Access to clean water ranks amongst the most important drivers of health conditions within a country or region. It is also a key driver of economic productivity or, as many put it, it is the source of life. With information becoming more and more a commodity and accessible to ever larger portions of the global population, the realization that “we will simply run out of water, and that very soon” is getting more and more attention.
Yet, it is infuriating to watch only about one fifth of world’s waste water being treated or otherwise cleaned for reuse, and water consumption per capita skyrocketing with no halt in sight.
Managing drinking water is neither only an issue of access nor of treating waste water, rather its mere consumption for non life critical purposes will very soon need to be widely regulated to keep up with population growth and counteract modern “lifestyle”. Lack of drinking water is set to impoverish hundreds of millions of people and lead to the collapse of local economies. It has a high likelihood of a terrifying impact on health specifically, unless we are able to articulate an agenda of opportunity and make it both economically, socially and environmentally attractive enough for governments, for industry and, perhaps, most importantly, for local communities, local authorities, to invest in a wise utilisation of our most precious resource (next to light and air maybe).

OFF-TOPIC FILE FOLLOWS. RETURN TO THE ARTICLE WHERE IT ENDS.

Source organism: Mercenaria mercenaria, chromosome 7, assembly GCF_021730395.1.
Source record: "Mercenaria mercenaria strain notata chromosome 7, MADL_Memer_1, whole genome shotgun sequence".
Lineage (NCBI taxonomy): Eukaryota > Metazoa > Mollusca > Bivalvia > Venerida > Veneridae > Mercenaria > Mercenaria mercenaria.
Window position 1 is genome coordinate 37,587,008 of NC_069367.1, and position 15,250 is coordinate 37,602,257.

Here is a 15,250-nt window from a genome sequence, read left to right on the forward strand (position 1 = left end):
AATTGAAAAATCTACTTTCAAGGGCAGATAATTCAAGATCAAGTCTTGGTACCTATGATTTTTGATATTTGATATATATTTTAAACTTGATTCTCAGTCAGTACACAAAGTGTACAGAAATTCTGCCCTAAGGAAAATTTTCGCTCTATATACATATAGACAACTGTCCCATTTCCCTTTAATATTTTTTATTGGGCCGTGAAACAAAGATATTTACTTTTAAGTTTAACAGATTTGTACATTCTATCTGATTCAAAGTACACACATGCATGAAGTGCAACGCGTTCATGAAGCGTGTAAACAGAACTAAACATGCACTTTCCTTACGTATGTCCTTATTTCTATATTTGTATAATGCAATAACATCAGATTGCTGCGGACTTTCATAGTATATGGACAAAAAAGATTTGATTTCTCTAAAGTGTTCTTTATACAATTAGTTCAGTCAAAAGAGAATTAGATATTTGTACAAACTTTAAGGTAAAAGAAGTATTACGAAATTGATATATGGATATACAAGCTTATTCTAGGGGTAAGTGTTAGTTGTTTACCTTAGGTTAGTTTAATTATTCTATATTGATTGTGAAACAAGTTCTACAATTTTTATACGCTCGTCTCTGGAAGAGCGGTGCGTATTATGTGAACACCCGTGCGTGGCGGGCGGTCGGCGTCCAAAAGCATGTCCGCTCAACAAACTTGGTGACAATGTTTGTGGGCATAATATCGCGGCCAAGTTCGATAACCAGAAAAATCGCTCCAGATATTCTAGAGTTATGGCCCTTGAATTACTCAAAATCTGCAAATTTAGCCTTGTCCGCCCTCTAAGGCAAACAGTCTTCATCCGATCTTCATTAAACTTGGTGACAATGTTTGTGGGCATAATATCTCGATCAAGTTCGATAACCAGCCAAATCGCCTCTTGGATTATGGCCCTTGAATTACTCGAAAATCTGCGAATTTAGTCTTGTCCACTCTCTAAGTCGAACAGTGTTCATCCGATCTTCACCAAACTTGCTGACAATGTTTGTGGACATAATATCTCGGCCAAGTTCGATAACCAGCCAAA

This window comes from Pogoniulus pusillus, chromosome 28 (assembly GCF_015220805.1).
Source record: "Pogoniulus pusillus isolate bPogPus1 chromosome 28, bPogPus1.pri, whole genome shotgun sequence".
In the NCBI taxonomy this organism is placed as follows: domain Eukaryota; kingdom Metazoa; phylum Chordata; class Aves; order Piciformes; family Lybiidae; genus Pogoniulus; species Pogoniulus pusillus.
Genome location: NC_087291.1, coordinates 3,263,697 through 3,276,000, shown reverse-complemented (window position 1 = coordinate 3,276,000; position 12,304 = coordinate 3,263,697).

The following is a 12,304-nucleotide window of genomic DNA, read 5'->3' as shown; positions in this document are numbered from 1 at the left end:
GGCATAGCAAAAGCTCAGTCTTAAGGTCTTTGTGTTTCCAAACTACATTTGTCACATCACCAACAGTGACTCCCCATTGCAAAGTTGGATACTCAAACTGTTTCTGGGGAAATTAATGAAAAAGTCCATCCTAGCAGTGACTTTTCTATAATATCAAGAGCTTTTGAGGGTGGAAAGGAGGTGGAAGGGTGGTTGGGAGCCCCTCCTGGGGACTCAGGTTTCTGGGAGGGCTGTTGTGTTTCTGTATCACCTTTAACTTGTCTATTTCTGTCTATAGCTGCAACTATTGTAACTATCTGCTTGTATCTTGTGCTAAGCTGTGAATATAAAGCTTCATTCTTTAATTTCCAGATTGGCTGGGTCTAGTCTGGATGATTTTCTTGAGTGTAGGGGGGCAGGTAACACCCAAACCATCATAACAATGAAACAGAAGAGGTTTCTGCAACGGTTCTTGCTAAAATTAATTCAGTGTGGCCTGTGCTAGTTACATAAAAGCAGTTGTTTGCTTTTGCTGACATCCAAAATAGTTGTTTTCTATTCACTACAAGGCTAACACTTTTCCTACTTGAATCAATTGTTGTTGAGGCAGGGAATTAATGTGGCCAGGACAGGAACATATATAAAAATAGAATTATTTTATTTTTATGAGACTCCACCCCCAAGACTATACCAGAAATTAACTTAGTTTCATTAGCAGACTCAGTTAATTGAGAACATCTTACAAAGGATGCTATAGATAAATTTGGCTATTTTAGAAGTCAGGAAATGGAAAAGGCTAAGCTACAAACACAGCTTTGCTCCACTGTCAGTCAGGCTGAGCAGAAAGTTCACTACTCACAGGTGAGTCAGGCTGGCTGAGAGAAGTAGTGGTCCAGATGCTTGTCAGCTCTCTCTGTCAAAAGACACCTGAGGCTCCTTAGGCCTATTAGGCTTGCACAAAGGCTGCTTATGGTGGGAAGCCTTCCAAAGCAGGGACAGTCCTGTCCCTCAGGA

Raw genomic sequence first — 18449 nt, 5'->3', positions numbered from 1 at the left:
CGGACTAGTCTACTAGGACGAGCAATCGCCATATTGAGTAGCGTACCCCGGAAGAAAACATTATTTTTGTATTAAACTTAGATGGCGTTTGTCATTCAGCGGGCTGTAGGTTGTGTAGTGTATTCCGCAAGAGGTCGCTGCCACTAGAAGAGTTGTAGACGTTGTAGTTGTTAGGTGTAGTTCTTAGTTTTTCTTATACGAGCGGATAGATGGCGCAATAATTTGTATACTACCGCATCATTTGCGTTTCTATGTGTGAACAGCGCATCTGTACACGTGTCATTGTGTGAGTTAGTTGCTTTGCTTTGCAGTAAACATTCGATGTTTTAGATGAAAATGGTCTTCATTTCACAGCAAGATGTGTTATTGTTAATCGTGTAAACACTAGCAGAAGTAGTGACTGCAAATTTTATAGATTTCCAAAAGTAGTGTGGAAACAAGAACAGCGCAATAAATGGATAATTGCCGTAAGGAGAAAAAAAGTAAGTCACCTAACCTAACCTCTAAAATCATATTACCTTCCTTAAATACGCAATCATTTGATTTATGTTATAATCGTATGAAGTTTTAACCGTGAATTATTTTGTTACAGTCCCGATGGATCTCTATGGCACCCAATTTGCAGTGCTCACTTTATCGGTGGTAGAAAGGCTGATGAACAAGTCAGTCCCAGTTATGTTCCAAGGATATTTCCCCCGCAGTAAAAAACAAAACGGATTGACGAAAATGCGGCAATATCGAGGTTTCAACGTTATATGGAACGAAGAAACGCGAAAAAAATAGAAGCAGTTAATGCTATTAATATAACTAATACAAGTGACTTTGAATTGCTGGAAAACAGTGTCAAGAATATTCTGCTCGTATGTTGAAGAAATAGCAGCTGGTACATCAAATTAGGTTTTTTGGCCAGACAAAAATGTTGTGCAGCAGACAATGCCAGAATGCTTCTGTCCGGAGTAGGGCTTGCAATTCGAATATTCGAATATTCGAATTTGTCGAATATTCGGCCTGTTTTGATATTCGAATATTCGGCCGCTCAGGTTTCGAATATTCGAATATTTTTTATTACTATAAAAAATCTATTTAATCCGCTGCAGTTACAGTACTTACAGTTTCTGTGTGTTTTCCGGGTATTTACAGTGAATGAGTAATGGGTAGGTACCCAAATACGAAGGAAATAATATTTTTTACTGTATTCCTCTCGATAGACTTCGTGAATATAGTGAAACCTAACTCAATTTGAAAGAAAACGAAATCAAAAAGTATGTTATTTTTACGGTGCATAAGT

From a policy perspective, there is arguably no point in developing medicines for those terminally ill from disease, if we cannot provide those who are healthy with the source of life to continue.
In all history of humanity we have reached 3.5 billion people in urban areas, and in the next 50 years we are going to double that. We are going to add 3.5 billion more people in the urban setting. That means one can make even just a guess what will be the infrastructural, managerial, logistical, legal, and financial repercussions of such a huge transformation in the concept of water’s relation to health management.